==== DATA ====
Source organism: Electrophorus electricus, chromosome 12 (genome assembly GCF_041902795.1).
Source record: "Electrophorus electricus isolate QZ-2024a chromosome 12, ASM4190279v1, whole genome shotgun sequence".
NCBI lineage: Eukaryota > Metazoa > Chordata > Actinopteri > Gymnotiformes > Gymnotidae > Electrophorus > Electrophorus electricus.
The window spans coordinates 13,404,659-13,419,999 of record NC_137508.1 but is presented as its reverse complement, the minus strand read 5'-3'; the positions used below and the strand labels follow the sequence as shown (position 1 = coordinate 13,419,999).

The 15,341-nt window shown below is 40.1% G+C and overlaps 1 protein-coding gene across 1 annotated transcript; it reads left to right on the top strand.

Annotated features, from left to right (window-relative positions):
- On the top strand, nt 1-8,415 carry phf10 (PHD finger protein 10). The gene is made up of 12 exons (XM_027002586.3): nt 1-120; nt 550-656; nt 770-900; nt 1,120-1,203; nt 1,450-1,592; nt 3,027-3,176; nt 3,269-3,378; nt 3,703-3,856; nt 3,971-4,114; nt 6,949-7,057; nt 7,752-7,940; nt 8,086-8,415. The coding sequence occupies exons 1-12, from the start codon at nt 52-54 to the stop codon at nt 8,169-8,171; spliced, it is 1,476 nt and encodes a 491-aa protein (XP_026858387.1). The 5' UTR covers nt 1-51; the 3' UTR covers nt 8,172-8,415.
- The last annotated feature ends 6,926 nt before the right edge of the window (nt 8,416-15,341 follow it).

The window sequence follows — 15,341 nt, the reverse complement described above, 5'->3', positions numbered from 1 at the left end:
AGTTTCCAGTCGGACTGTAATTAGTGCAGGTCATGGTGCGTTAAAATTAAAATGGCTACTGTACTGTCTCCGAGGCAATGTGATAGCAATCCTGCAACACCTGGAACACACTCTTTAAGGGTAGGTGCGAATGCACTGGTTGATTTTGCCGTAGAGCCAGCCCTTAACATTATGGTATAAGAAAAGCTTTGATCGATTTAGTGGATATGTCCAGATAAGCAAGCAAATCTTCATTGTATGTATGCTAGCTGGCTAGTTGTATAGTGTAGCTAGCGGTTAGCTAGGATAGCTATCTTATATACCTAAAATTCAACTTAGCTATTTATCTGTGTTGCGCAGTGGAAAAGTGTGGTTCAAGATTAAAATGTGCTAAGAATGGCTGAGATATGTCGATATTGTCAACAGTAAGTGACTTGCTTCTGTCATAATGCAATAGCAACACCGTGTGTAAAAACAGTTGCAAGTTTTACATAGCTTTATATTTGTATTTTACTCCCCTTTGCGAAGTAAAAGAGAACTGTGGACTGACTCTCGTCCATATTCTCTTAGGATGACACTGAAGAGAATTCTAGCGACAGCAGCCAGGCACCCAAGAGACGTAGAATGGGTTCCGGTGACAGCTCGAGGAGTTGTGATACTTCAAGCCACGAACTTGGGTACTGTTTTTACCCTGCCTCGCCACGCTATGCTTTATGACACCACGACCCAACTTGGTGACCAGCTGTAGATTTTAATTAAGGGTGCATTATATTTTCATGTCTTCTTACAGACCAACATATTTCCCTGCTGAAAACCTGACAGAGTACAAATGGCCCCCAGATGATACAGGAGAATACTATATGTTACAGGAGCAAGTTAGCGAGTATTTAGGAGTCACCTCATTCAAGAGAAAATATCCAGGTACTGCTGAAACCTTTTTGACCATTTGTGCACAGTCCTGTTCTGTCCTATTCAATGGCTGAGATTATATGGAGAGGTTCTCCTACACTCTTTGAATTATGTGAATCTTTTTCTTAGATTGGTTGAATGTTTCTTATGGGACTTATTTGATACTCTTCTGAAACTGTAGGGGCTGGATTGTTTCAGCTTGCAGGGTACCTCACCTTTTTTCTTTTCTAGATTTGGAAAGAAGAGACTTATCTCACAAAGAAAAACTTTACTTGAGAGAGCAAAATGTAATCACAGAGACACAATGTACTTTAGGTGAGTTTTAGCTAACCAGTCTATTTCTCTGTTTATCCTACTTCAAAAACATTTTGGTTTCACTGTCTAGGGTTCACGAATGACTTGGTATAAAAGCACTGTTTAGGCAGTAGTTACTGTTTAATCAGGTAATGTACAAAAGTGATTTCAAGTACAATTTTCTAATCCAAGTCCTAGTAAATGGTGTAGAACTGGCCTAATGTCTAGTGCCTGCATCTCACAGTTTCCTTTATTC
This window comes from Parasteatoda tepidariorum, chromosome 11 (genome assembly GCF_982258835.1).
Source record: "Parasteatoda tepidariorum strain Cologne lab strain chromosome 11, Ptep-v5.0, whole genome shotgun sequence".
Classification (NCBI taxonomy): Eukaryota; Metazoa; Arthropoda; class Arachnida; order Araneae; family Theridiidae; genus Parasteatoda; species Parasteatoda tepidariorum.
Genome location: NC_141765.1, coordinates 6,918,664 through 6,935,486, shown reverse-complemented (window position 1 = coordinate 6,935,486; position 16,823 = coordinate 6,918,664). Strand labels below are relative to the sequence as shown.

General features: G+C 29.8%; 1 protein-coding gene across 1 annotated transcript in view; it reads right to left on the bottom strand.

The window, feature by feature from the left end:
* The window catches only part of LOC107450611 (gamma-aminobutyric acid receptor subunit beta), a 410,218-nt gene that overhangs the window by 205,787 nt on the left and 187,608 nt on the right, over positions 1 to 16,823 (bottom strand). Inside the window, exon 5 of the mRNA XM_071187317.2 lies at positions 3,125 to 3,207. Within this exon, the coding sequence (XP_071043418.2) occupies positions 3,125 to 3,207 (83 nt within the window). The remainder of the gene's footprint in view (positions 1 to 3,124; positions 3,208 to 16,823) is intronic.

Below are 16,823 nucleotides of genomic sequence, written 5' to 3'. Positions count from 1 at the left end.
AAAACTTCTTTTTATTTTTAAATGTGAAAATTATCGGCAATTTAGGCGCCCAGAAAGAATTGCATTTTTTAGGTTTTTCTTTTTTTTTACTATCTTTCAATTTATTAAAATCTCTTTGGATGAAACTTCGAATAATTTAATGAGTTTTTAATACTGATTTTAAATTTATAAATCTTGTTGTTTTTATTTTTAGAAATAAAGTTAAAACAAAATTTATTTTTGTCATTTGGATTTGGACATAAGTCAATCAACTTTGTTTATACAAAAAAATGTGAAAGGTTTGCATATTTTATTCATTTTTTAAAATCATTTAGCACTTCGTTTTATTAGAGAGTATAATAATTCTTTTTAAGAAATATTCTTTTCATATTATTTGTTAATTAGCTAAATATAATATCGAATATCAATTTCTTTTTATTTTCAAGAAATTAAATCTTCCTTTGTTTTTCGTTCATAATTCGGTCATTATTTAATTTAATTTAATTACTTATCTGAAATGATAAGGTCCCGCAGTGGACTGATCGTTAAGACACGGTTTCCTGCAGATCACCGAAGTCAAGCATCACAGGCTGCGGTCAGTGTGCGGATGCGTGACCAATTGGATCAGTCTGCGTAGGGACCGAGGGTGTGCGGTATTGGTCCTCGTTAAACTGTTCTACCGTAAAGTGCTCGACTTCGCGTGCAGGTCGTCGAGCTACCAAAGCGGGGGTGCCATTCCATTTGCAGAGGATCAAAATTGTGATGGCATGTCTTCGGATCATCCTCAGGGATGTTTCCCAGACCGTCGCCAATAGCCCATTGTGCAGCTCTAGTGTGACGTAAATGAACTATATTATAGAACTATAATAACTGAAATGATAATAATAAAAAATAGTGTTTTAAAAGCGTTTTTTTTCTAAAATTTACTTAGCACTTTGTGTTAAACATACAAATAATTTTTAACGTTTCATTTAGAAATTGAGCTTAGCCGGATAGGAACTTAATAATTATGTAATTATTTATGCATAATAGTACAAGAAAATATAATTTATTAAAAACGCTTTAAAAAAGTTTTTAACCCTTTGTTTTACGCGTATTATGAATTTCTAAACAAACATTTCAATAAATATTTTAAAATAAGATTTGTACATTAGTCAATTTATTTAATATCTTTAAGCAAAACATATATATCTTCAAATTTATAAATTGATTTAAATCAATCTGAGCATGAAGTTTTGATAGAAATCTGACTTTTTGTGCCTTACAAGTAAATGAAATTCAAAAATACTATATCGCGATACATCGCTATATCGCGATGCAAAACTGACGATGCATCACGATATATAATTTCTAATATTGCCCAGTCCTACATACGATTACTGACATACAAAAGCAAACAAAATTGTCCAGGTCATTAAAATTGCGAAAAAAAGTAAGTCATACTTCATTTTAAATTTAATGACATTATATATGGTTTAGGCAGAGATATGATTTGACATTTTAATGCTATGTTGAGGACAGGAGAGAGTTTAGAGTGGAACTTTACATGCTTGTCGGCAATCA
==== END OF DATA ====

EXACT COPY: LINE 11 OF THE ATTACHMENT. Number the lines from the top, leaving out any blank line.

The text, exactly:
This window comes from Parasteatoda tepidariorum, chromosome 11 (genome assembly GCF_982258835.1).